From the series website:

Adrian Johns and Jason Dean, After Hours with Historia Coelestis (1712)
Zoom, Linda Hall Library of Science, Engineering, and Technology, Kansas City, Missouri, 10 November 2022

On Thursday, November 10, at 7.00pm (CT), the Linda Hall Library of Science, Engineering, and Technology will host the fourth installment of its 2022 After Hours series. The program places Library staff in dialogue with outside scholars, collectors, and other cultural heritage professionals to create wide-ranging conversations about books in the collection.

In the upcoming program, Adrian Johns and Jason Dean will unpack the remarkable story of the 1712 Historiae Coelestis Libri Duo through the material evidence found in the Library’s copy of the 1712 edition, as well as the later, authorized, 1725 edition. Their presentation will also draw on the in-progress work of Emma Louise Hill as she works toward a census of the approximately 15 remaining copies of the 1712 edition. As per usual, the program will be recorded and posted online.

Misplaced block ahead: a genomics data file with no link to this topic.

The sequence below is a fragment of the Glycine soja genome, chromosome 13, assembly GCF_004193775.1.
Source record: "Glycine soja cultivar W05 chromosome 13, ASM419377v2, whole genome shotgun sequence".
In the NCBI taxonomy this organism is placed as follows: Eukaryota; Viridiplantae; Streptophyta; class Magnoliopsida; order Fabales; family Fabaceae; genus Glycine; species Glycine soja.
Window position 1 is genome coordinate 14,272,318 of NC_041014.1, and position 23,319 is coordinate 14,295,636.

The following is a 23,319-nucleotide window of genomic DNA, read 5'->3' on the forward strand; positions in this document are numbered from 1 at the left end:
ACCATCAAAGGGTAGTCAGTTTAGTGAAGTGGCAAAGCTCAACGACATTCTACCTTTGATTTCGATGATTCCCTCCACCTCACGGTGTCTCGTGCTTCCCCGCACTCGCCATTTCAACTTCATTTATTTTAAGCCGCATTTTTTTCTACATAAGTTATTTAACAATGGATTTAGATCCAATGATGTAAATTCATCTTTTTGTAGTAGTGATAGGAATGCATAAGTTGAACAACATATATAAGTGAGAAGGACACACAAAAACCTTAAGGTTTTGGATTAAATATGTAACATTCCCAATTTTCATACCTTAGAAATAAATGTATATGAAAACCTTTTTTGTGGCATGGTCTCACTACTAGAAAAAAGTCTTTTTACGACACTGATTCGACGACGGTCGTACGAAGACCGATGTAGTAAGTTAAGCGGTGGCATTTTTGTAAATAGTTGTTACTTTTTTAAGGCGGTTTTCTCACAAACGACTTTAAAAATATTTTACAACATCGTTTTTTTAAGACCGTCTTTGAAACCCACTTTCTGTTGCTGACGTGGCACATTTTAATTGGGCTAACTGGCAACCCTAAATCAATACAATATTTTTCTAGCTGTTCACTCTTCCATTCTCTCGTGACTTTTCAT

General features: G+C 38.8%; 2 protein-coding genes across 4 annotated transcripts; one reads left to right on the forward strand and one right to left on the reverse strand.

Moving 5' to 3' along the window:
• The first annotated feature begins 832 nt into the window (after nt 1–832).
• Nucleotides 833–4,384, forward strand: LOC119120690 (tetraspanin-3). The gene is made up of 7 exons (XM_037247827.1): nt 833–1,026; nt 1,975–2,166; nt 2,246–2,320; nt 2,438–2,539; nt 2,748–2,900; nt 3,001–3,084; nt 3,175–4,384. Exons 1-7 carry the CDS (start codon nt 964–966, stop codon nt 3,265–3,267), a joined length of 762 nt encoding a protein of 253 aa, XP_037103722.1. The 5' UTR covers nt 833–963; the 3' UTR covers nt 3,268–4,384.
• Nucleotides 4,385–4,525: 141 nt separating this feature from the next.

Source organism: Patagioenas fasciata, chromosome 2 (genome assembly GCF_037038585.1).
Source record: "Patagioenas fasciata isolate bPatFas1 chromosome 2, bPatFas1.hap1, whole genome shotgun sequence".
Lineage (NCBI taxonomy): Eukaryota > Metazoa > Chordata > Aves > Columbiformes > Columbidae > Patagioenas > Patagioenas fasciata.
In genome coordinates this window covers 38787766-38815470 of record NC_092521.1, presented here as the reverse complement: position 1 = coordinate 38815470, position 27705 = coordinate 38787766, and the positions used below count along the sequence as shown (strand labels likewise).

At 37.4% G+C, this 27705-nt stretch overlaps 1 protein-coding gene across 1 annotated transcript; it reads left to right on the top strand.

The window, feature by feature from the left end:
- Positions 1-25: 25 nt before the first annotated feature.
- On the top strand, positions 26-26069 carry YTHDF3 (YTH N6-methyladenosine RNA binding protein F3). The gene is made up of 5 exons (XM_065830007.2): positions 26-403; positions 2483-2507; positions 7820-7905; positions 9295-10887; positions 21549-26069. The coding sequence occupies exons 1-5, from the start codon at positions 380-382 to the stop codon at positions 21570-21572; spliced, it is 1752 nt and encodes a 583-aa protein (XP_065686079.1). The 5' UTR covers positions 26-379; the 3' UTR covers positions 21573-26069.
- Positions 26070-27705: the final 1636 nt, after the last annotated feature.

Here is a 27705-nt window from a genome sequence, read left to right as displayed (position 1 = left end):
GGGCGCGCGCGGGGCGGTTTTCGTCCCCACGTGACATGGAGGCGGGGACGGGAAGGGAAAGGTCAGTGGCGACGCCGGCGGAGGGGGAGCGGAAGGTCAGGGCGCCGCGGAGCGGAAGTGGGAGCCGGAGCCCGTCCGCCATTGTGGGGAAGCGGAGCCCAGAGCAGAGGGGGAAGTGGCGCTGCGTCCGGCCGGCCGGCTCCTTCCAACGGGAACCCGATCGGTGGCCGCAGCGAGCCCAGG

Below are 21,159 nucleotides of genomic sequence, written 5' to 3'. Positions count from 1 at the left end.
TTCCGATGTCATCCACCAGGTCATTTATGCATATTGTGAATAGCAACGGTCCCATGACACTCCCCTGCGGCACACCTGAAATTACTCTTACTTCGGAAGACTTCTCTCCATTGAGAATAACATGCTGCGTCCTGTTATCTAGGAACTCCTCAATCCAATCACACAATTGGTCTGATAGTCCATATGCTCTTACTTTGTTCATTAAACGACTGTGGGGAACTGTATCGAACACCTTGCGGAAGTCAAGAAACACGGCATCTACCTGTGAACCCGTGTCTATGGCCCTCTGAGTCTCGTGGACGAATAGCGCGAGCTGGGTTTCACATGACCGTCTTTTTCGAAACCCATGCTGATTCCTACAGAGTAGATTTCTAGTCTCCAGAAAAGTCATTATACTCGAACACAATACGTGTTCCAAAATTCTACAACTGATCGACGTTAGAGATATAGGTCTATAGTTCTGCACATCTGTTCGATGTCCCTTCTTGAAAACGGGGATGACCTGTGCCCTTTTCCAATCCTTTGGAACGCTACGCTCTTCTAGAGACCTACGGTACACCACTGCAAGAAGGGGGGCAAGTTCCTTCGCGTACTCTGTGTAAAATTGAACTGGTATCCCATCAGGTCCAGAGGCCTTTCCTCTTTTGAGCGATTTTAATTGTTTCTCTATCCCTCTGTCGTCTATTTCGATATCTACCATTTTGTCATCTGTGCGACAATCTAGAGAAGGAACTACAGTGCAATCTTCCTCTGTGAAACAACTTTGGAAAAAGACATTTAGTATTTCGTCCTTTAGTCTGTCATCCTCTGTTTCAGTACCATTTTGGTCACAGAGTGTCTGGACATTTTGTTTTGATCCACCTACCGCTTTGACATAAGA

In the spring of 1716, the Astronomer Royal, John Flamsteed, built a pyre on Greenwich Hill near the Royal Observatory. From a safe vantage point, he watched with satisfaction as pages from a book he wrote went up in flames, calling them a good “sacrifice to TRUTH.” This was not done in a fit of frustration with his research, but rather to take back control of work that he felt had been stolen from him. The 1712 edition of Historiae Coelestis, though large, expensive, and beautifully printed, went to press prematurely against Flamsteed’s wishes. The series of events that led to Flamsteed’s furious burning of sections of that edition involved some of the most powerful members of the early Royal Society, including Isaac Newton and Edmond Halley, all embroiled in professional jealousy, intellectual theft, and clandestine printing.